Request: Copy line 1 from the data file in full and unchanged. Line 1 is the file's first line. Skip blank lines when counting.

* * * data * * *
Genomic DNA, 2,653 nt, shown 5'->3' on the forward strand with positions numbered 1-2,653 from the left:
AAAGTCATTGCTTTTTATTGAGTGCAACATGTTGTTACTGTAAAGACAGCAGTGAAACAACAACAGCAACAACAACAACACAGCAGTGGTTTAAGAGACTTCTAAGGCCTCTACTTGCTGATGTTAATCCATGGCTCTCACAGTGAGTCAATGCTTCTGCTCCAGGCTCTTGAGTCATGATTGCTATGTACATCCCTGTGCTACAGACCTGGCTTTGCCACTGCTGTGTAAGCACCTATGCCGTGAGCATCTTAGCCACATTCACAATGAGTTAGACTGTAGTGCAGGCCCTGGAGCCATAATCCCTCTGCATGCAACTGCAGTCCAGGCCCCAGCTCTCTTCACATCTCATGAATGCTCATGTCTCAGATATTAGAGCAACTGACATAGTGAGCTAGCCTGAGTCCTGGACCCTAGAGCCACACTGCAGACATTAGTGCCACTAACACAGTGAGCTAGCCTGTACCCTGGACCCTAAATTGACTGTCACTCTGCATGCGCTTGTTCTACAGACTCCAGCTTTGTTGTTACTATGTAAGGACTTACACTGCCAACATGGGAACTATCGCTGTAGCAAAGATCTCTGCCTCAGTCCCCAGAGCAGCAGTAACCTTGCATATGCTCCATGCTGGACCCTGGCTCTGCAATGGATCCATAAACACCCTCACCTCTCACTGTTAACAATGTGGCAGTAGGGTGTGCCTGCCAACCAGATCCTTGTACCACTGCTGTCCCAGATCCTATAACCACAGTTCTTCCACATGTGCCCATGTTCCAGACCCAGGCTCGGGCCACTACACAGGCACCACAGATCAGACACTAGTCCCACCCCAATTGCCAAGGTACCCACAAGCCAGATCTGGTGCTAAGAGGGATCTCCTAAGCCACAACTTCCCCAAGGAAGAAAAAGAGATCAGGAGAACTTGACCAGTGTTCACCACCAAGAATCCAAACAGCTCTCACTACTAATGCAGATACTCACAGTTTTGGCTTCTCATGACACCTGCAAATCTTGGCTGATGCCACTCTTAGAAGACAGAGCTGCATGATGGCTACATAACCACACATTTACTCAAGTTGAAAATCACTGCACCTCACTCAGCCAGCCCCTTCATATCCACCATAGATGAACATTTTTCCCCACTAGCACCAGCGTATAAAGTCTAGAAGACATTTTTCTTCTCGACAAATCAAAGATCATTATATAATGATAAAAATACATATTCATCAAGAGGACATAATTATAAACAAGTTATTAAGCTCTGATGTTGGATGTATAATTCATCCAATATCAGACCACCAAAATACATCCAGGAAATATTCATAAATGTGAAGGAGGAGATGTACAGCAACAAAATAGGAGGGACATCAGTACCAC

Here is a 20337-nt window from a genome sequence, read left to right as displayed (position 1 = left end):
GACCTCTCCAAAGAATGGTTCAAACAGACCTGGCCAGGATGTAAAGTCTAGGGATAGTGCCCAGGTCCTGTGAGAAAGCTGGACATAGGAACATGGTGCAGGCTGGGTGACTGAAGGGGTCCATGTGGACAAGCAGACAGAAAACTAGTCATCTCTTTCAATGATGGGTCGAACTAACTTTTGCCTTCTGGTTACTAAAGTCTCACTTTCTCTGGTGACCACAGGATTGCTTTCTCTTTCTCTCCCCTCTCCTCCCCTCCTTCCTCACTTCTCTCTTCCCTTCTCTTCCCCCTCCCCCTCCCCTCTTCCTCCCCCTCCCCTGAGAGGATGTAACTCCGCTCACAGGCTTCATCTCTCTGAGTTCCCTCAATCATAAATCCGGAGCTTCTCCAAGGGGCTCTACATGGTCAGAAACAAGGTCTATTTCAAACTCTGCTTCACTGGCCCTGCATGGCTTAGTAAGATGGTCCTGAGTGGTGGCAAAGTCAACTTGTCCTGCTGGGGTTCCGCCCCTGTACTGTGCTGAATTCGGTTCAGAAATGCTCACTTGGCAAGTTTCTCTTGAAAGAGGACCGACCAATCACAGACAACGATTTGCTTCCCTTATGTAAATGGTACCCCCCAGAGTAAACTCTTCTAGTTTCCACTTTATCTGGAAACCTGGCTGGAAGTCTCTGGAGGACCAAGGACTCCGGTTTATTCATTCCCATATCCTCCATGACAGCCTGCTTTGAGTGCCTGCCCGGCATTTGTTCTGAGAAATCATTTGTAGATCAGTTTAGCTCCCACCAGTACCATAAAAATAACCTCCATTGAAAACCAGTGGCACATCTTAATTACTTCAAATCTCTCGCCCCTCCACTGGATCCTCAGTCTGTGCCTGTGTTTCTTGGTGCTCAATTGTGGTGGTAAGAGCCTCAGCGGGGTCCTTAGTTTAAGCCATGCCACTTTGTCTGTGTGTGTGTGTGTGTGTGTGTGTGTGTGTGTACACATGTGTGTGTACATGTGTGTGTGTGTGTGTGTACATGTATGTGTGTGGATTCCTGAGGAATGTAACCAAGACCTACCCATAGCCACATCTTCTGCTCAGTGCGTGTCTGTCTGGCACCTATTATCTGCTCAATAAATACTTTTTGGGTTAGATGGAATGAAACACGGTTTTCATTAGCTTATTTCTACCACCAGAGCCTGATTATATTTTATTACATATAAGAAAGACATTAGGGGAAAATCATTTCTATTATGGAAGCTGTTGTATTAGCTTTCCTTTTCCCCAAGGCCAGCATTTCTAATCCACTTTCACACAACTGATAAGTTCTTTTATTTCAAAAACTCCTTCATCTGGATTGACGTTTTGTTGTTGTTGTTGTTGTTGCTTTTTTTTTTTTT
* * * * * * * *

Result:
Genomic DNA, 2,653 nt, shown 5'->3' on the forward strand with positions numbered 1-2,653 from the left: